Needless to say I have always been a bit camera-shy. You know those girls that look like a million bucks anytime someone snaps a photo of them? Yeah, that's not me either. Even with perfectly (or as perfectly as I can manage) coiffed hair I never manage to turn the right angle for the camera. I think 1 out of every 60 photos is pretty decent and those photos will represent me for years at a time.
I had come to a place of acceptance about this until I started going grey. This was the time in my life I became completely photo-obsessed. And thank you, iPhone for making the selfie pic all the easier to take! At first I measured every millimeter of growth. Then as I became convinced the my hair was recessing back into my scalp, I began to take selfies of my grey in different lights, sharing all these photos with my very patient sister who is so far past faking enthusiasm over the subject. This is where I encountered my ongoing war with different lighting.
Lighting never mattered too much to me as a ginger. Even when my hair photographed traffic cone orange (as I'm realising more and more of my pictures reflect) I really didn't mind. In my version of reality everyone who saw me automatically adjusted their saturation to see the perfect color of red on me. Eye rolls an imminent welcome. So when I was called blonde the other day I was taken completely aback. After all, did I really look blonde? Or was this some 'polite' overlooking my grey? I don't know nor care but I DO care that I was seen as a blonde. That left a bad taste in my mouth and severe annoyance that my silver just "isn't there yet."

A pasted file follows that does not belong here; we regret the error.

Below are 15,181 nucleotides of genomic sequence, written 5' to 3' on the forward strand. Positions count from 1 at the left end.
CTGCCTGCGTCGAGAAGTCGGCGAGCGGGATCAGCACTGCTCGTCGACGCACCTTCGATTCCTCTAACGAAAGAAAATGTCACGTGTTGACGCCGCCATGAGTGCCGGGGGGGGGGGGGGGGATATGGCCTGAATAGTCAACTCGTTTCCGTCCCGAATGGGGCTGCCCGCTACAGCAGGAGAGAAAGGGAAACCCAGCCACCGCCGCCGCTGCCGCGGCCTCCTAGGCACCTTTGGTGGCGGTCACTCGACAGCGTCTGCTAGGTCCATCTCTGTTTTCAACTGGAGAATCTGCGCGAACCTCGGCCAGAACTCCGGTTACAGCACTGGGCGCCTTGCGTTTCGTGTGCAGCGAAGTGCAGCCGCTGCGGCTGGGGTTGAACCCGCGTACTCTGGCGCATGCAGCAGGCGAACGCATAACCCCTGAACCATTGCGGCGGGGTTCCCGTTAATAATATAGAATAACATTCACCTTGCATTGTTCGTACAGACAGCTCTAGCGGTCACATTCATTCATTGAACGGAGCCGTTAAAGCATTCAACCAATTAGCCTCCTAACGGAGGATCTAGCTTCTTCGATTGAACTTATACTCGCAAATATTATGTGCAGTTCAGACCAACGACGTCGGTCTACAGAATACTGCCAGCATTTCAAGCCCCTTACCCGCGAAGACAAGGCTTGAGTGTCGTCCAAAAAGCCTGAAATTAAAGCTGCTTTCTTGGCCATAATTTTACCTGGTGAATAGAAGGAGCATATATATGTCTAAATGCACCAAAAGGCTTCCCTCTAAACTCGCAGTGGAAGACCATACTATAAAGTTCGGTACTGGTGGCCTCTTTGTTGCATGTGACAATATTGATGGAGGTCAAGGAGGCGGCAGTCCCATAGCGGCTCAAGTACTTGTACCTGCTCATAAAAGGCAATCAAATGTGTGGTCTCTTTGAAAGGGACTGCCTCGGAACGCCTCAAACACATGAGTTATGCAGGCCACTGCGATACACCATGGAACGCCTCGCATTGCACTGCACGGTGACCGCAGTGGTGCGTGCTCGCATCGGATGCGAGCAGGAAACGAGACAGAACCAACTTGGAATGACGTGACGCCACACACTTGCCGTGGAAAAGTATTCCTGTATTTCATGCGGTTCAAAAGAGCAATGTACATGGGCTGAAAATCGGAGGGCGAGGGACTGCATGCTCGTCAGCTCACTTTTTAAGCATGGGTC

This is when I really understood the importance of lighting. One woman on Café Gray stands out to me as really understanding this and coming to peace with it. She's a makeup artist and has embraced the many shades and hues of her color, celebrating each play of light on her unique shades of grey. I am not so evolved, I still want to look like Tinkerbell's sister Periwinkle.
So in the past 15 months I have been learning not only the art of the selfie but also in what light to take the picture. Here's what I've found: indoor fluorescent lighting will yellow; overcast lighting outdoors will show brightness; too much direct sun will usually was out your hair and you'll look like a beacon of light is coming from your head; and low lighting will bring out the dark colors making you look like you don't have any grey at all. Here are a couple of snapshots taken within two minutes of each other. The first pic looks yellow and was taken in my office. The second was taken outside two minutes later in the shade on a sunny day.
Ugh, now another thing I need to learn- how to photograph my hair and what is the best lighting. This will be saved for another day. But I hope those of you who are exploring the silver can see what a difference silver makes in giving a fresher appearance. I think my skin and complexion look so much brighter and more youthful now that I've gone silver. Maybe I'm reverting to childhood now, just with brushed hair.